Apr 24, 2006

Confession before Beatification

In beginning the Compact I assumed that I’d find some release from materialism. I got a bit ... high on things at times, usually bikes and jackets. Cleaning out my apartment, calm-pacting, I felt like I was purging some of those societally constructed emotions.

But I’m starting to see a new materialism in myself: I’m a bit possessive over my stuff. The best example is a mishap with my cycling jacket. My best friend was wearing it and within 10 minutes, managed to jam both of the zippers on the pockets, one of which broke. I was seriously (and publicly) mad about this. I was thinking about replacing that jacket and groaning to myself about the hours that I would spend finding a good substitute. The jacket’s 2 years old, my friend pointed out, and it was only the zippers on the pockets. But I was pissed.

Another friend thought it was out of character for me to get so bent out of shape over a thing, but it’s not just the jacket. I’m hesitant to loan out some of my things. Especially if they were selected to because of their ergonomic prowess (vacuum cleaner, office chair). So far I’ve not refused anyone, but have cycled through the steps that replacing the item would require: internet/Goodwill search, borrow a car, coordinate time, drop cash, etc. It’s a panicky reaction, and a very interesting result of my commitment. I hope it’s a phase.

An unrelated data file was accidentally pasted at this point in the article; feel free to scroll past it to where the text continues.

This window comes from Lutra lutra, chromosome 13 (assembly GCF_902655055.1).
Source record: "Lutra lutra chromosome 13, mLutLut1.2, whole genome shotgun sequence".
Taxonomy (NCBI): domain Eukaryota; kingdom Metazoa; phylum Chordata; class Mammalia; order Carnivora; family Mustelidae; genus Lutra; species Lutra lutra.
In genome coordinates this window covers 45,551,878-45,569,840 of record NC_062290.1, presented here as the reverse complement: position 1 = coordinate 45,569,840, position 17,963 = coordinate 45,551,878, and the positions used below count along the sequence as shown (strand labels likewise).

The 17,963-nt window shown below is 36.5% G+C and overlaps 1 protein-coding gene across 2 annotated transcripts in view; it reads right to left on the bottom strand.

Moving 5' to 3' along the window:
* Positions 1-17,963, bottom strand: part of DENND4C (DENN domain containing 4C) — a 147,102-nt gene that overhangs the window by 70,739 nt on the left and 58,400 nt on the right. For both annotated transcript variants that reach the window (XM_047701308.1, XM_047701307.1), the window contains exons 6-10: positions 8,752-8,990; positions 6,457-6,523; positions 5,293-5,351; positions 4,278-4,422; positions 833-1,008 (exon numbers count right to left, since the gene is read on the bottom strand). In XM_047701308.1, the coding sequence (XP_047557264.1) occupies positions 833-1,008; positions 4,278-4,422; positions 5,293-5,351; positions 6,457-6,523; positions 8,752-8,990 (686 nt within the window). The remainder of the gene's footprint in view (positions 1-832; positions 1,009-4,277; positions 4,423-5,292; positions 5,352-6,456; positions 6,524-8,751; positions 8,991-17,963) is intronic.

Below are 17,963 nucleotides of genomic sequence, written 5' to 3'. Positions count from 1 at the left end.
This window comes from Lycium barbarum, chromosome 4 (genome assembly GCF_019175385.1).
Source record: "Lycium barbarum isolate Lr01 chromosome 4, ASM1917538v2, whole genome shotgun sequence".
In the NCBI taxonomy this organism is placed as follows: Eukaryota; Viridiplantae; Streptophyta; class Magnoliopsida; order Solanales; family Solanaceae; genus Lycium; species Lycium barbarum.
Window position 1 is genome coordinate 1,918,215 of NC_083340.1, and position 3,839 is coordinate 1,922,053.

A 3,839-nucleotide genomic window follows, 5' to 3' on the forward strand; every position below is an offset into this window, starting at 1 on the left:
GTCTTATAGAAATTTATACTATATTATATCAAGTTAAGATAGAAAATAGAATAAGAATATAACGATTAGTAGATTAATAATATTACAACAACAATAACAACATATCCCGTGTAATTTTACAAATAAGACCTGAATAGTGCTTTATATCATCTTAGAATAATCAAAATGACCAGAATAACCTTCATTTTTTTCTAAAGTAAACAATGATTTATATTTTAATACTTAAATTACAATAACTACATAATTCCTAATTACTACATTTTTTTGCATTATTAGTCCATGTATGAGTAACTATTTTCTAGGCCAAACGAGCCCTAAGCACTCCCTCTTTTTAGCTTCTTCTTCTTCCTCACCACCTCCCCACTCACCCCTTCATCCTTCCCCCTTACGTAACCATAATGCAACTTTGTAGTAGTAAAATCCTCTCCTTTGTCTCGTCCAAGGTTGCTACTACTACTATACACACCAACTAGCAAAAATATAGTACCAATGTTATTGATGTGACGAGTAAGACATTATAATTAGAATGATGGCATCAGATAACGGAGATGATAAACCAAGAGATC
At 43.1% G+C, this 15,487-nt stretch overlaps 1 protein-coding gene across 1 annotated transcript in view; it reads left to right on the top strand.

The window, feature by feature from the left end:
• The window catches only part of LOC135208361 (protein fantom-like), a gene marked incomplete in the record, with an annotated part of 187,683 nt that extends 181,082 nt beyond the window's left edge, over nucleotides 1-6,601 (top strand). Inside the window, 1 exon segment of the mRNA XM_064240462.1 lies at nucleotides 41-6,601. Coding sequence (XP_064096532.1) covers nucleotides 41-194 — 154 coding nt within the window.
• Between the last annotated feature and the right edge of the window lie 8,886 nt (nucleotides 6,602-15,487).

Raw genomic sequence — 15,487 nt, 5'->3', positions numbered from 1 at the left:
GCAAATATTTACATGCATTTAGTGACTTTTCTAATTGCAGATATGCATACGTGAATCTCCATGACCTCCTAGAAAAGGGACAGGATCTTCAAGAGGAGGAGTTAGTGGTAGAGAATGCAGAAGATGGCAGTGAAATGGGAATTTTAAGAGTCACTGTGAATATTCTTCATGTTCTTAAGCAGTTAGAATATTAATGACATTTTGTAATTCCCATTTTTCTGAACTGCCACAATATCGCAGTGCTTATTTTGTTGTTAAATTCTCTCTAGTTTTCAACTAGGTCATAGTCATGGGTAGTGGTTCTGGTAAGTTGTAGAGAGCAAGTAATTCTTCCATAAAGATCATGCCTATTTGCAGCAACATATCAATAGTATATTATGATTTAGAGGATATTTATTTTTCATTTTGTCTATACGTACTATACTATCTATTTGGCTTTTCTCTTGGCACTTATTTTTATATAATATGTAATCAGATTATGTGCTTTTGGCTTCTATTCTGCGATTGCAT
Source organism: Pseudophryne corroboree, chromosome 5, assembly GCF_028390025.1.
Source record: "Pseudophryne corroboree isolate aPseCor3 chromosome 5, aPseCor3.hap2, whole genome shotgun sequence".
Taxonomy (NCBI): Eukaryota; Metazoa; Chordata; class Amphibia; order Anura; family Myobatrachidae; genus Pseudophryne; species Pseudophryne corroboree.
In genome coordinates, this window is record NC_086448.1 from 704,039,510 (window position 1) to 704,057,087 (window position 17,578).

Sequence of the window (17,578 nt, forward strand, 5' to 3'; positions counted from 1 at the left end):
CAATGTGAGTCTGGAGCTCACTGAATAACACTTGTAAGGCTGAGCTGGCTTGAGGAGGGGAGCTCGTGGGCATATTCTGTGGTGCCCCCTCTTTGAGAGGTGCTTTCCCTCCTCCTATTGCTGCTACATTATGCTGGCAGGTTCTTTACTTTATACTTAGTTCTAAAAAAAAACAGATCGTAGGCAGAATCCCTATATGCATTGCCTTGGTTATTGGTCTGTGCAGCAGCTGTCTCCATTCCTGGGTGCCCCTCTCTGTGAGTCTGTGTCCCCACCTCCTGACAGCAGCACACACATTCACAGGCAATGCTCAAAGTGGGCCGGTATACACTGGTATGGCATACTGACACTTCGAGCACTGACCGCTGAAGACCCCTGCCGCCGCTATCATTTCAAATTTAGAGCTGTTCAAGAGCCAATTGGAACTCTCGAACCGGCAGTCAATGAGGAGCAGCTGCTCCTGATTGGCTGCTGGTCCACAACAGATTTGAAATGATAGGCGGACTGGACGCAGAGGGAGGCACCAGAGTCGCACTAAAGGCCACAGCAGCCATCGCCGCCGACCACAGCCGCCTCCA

Mar 29, 2006

Compacting My Cold

My brain is committed to the principles behind the Compact, and thus is my wallet. But I’ve come to discover that my body is revolting against my decision to not acquire new things. The strategy is genius: It’s acquired a brand new virus without my consent. Though I could pretend, this is NOT the virus we picked up in December. At least I didn't have to pay for it.
Could this be a physical manifestation of withdrawal from the consumer grid? Was I that addicted?
As I wiped my nose in the tea aisle at GoodLife, I felt guilty about my decision to buy individually packaged cough drops and tea bags. I’ll need them in bulk anyway. Using handkerchiefs will have to be my remediation. But just walking away with them, my body began to respond. Suddenly I wanted some DayQuil, TheraFlu, Vick’s, anything with any hope of making me feel less like crap. Or maybe just buying them would make me feel less like crap.
Ugh, maybe I have a fever. Or maybe my body is trying to lure me back into an overly consumptive lifestyle, after only 3 months. I’ll only know for sure if I make it through this cold without a new humidifier.
For the love of science, Cold, GO AWAY!
***Note: The Compact is medication friendly. Dogma above assumed for dramatic effect.***

Mar 3, 2006

Receiptless Refund

I just checked the irs website regarding my refund: Will be mailed shortly with a letter explaining why I’m getting less than I calculated. They could just save that paper: I am terrible at math. Just thinking about that check makes me want to do a consumer circuit from Cortland to Valencia to 24th St. Anyway, here are 3 things that I swear I am not buying with this check.